Oscar and his wife coming back from a weekend trip. All suited up for dusty riding conditions and I told them about the mud ahead.


It was easy dirt riding that afternoon and towards the end of the day, I saw this Mitsubishi Pajero come barreling down the road and in front of me, his left wheels got caught in the trough by the edge of the road and it spun him violently across the road into this ditch against some trees. The guy climbed out and said he was fine. The dust hadn’t even settled yet when I took this picture. Crazy drivers.


I did about 170 kms (106 mi) today from Caranavi and with the light fading, I asked a lady with a small shop in this building if I could camp here for the night.


She said no problem and I had some water access. It was breezy and elevation was about 800 m (2,600 ft).


Sunset over the eastern forests of Bolivia.


The young lady running the small convenience store and her crazy uncle were intrigued as I setup my kitchen to prepare some dinner.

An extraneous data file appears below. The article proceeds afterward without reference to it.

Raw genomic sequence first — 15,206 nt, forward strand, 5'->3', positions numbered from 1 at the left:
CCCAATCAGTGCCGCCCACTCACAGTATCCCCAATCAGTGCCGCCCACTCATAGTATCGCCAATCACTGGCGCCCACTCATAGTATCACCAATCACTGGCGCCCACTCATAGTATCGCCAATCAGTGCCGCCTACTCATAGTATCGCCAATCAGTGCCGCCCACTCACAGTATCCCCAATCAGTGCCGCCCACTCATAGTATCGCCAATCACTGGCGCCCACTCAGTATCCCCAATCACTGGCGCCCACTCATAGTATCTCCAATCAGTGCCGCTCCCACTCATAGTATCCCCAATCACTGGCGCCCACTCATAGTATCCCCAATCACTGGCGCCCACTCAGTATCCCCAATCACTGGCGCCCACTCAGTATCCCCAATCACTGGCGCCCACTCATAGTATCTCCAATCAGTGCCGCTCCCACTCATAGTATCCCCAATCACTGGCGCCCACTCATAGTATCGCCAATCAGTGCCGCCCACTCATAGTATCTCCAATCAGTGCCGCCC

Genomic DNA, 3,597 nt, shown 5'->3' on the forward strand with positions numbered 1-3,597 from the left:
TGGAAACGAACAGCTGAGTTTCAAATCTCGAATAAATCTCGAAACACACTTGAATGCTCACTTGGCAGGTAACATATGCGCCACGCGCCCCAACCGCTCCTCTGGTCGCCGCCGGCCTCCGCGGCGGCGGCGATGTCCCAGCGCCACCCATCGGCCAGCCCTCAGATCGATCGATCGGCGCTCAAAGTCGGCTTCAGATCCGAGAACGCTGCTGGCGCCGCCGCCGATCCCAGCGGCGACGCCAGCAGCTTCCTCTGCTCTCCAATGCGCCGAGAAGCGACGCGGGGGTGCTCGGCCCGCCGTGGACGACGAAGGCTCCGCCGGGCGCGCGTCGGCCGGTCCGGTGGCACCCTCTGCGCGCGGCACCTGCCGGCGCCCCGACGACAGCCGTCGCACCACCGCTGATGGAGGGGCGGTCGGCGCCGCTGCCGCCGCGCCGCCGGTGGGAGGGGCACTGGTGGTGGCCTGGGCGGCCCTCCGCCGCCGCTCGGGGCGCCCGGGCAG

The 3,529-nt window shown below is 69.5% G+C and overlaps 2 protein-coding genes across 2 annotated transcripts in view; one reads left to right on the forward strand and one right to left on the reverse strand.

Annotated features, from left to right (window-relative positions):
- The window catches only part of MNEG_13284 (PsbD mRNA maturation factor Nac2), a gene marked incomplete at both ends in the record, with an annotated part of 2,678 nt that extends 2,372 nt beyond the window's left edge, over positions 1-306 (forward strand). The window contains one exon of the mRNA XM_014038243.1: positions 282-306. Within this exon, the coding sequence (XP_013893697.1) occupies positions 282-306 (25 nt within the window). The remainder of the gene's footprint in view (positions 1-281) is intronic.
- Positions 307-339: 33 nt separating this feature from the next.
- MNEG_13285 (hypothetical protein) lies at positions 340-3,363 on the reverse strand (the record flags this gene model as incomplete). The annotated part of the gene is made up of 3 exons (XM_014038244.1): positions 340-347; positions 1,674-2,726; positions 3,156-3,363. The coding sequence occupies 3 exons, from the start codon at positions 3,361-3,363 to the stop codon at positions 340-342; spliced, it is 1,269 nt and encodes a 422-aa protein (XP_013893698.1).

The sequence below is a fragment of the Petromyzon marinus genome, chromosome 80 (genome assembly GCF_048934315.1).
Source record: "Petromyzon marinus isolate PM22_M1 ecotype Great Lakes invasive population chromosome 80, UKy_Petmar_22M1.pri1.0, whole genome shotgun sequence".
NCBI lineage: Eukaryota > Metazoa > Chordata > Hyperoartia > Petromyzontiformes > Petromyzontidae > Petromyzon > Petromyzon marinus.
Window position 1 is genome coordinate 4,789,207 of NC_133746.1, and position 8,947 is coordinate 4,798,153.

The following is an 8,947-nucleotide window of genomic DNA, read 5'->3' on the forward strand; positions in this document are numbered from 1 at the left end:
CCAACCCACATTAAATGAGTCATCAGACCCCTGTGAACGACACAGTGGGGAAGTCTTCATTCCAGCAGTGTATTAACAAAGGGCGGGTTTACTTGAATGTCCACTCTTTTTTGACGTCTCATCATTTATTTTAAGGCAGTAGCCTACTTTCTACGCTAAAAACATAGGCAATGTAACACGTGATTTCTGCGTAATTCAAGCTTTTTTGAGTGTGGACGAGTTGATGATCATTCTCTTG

I was carrying lentils and quinoa from Lima and I bought a few eggs from her.


A pretty good high-quality protein meal of lentils with quinoa and scrambled eggs, sprinkled with some Indian spices.


Continuing to drop elevation the next day as I pushed towards Rurrenabaque.


Entering the remote northern state of Beni.


The road was in better condition with some stretches of asphalt even.


The end of the Andes. The foothills end and the flat terrain starts. I’ve enjoyed these past months roaming around the majestic Andes and look forward to coming back soon. The Amazon lies ahead.


Colorful rock formation as the road touched down onto the flats.


Remove the hills and you get a wide, straight road. It was now getting hot for the first time in three months and time to remove my liners that I put in around southern Colombia.


Arriving at the halfway point between La Paz and the Brazilian border at Rurrenabaque, a tourist town geared towards jungle and river boat trips. I didn’t intend to stay in town but as I rolled into the gas station on reserve, the attendant told me they had no petrol and he was the only gas station for around 50-100 kms (31-62 mi). I rode around town trying to find gas but no one was selling. He said the fuel convoy broke down in Caranavi and then later said they were being held up by road blocks. I figured I was going to be here for a while, waiting on petrol to arrive.